Research Papers on Predominant Behavioral Styles
Research papers on predominant behavioral styles note that behavior psychology can be used in many areas of study. Criminal justice is one common one, as is business management. Whatever course you need behavior studied, let Paper Masters custom write research on the predominant behavioral styles.
Critics of current offender profiling note that contemporary conceptualizations of behavior and personality challenge the critical assumption underlying much of offender profiling that rather direct, straightforward relationships exist between criminal behaviors (or criminals’ offense behavior styles) and particular offender characteristics.
- Implicit is the notion that different styles of offending necessarily have different personality correlates—a notion that is poorly supported by the research literature.
- The fundamental guiding principle is directly contradicted by current psychological theory that conceptualizes human behavior as a series of conditional patterns that depend on how an individual respond to the specific situation in which s/he finds himself at a particular point in time.
- Current psychological theory therefore suggests that the relationships between crime scene behaviors and offender characteristics are considerably more complex than has been widely assumed in offender profiling.
- The same crime-scene action, although consistently performed, might actually be indicative of more than one offender characteristic.
At the same time, a wide array of crime-scene actions might often be indicative of a single offender characteristic.
Along similar lines and further undermining the notion of offender profiling as solidly grounded in science, also call into question even the fundamental “homology” assumption that informs much of offender profiling: the notion that “the more similar two offenders are with respect to background characteristics, the higher the resemblance of their crime scene behavior”. The authors subject to empirical testing the “implicit working hypothesis” in offender profiling that “a positive linear relationship” exists between similar crime scene actions and similarities in the background of offenders. The authors compare the socio-demographic characteristics and criminal histories of a sample of 100 British male stranger rapists with characteristics of their crime scene actions to test whether similarities along the domain of offense behavior coincided with similarities along the domains of socio-demographic features and criminal history. Their results revealed no discernible positive linear relationship for any of the domains, indicating that rapists who exhibit similarities in how they commit their offenses were no more similar to one another in terms of either their criminal records or of socio-demographic characteristics such as ethnicity or employment history than they were to rapists who displayed quite different crime-scene behaviors.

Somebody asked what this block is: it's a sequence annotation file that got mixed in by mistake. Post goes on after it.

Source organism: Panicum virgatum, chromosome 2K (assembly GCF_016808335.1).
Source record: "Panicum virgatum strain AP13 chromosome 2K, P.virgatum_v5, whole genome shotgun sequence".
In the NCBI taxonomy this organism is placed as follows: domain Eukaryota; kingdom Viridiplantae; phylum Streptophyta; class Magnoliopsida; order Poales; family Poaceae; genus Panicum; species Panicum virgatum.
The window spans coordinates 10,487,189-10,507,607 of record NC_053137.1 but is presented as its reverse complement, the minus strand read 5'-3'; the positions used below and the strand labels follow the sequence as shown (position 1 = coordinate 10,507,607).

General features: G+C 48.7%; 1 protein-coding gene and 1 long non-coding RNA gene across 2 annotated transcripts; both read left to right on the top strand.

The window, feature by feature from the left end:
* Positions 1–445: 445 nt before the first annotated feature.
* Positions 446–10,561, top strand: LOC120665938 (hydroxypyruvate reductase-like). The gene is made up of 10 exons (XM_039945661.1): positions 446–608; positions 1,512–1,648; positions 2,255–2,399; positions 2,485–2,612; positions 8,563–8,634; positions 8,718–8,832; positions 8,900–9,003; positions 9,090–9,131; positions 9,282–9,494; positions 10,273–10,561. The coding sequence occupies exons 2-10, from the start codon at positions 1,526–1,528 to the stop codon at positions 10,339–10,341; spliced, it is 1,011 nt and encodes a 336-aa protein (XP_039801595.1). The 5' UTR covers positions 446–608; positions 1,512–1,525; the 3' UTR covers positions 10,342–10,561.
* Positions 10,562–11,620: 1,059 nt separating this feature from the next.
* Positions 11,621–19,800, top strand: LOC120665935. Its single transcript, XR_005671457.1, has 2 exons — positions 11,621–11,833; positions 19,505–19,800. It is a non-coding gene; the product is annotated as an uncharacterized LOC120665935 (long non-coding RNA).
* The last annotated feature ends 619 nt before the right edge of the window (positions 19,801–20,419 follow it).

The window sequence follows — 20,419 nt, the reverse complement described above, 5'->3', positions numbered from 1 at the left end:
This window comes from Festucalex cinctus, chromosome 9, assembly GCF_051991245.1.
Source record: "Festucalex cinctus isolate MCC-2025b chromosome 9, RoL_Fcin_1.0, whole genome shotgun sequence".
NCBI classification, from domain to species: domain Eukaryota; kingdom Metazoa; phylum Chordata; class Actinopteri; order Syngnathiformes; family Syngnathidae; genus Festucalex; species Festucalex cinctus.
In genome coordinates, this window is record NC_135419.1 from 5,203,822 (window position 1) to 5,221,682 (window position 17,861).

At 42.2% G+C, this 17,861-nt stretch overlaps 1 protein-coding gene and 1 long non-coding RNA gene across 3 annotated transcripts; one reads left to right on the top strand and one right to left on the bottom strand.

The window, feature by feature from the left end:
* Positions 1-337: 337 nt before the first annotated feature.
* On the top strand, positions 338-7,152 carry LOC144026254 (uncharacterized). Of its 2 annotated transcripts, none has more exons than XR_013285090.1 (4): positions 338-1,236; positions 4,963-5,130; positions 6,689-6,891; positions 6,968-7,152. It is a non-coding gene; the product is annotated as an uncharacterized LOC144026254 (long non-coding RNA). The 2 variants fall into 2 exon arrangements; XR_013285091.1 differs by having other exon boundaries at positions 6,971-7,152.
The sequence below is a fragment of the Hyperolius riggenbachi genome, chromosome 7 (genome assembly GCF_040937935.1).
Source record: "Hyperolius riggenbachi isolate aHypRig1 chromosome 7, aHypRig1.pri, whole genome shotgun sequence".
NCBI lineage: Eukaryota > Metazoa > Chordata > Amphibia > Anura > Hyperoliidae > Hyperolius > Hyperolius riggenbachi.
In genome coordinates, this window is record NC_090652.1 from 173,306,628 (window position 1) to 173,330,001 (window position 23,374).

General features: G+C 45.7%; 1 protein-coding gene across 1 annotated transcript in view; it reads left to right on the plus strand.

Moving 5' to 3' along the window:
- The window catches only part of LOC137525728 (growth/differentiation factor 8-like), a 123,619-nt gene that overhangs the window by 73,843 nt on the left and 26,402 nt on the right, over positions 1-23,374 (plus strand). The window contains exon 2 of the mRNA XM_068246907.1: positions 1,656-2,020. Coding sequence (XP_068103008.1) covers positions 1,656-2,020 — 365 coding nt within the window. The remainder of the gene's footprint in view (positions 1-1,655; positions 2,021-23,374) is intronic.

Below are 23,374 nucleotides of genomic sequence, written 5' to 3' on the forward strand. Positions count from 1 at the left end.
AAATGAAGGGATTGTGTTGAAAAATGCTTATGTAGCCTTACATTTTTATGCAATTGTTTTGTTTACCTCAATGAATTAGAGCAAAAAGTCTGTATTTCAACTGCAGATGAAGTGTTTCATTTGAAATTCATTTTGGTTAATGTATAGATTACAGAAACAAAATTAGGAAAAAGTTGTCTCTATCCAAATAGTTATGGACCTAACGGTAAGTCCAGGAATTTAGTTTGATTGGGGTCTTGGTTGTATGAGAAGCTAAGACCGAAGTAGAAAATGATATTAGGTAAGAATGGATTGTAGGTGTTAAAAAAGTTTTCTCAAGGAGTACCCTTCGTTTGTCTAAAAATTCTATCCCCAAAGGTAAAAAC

In addition to the fact that there are some similarities between the behavioral styles, it is also clear that there are some compliments between the two styles as well. For example, dominance styles need to learn how to actively listen to others around them. Interactive styles have already mastered this technique. As such, Jessica, Janice or Heather may make a good compliment for Anthony as a leader. With the ability to balance out the negatives and positives in behavioral styles, the interactive and the dominant styles may be able to come to some agreement on the nature of work and how it is to be accomplished.